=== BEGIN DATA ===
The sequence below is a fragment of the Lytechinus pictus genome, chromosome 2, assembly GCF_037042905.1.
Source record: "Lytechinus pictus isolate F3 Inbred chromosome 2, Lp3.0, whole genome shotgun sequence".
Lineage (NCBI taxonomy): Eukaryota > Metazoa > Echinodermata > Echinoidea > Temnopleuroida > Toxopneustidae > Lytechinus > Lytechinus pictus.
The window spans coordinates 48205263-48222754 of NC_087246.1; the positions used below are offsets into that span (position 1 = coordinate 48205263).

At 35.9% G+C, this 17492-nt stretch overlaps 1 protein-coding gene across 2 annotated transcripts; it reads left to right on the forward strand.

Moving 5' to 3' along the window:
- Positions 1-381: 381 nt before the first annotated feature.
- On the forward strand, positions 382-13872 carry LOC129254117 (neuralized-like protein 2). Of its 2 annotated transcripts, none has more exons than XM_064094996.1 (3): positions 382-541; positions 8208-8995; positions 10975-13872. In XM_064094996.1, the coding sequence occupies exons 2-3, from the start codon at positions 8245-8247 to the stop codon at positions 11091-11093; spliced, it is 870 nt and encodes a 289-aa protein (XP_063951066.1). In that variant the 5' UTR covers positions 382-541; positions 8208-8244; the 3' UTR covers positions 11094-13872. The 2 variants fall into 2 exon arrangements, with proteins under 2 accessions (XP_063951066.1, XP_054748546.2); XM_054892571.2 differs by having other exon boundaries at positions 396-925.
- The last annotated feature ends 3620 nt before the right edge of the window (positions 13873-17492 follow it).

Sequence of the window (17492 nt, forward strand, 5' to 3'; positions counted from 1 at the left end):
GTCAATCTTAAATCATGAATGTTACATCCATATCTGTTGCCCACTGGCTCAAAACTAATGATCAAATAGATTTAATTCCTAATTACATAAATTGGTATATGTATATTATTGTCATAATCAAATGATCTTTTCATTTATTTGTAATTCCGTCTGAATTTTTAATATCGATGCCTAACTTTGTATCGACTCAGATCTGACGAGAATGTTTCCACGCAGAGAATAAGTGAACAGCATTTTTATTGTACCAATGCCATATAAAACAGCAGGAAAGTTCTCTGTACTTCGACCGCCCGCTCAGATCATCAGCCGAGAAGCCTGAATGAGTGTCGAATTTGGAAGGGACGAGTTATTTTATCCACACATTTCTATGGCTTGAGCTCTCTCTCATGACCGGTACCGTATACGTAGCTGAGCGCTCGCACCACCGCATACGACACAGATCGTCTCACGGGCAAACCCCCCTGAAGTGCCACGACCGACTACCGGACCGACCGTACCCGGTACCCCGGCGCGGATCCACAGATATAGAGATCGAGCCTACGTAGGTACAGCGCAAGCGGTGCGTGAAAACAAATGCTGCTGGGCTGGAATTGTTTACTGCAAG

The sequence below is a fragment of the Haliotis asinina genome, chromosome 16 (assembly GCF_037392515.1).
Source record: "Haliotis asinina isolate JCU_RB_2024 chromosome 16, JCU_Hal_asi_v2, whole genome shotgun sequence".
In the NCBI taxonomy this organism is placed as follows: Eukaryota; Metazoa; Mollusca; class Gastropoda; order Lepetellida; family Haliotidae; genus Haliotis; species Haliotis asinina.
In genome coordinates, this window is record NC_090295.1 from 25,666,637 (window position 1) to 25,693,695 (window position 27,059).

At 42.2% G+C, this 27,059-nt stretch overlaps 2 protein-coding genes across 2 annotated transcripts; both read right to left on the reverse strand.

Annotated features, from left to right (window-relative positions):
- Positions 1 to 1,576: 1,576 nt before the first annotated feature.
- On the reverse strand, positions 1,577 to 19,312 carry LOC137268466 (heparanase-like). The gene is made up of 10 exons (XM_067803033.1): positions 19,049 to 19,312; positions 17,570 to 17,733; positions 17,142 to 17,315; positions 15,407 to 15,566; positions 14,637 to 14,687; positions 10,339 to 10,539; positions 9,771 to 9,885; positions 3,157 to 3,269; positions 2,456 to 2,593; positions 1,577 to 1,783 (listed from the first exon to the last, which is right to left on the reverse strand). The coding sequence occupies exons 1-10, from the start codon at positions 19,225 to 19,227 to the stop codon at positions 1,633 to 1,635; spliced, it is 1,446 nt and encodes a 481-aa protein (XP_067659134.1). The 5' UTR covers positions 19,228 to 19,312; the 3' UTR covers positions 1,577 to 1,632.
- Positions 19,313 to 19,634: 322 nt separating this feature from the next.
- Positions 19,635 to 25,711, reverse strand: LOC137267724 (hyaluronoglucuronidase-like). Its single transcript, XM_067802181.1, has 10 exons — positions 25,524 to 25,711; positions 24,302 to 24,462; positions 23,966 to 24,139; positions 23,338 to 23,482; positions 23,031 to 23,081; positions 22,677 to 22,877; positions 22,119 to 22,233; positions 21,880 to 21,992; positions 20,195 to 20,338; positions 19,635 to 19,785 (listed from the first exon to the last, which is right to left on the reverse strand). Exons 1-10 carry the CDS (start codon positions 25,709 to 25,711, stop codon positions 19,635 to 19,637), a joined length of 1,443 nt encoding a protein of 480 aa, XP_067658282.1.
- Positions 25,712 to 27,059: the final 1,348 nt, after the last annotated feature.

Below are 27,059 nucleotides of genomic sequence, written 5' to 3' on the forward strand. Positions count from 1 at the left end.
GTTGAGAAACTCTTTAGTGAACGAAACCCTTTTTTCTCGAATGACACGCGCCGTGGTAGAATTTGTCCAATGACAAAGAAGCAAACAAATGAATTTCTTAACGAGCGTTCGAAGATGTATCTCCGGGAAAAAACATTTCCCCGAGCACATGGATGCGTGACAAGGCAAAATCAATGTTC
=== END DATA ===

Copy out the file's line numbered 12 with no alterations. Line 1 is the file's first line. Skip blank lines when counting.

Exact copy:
The sequence below is a fragment of the Haliotis asinina genome, chromosome 16 (assembly GCF_037392515.1).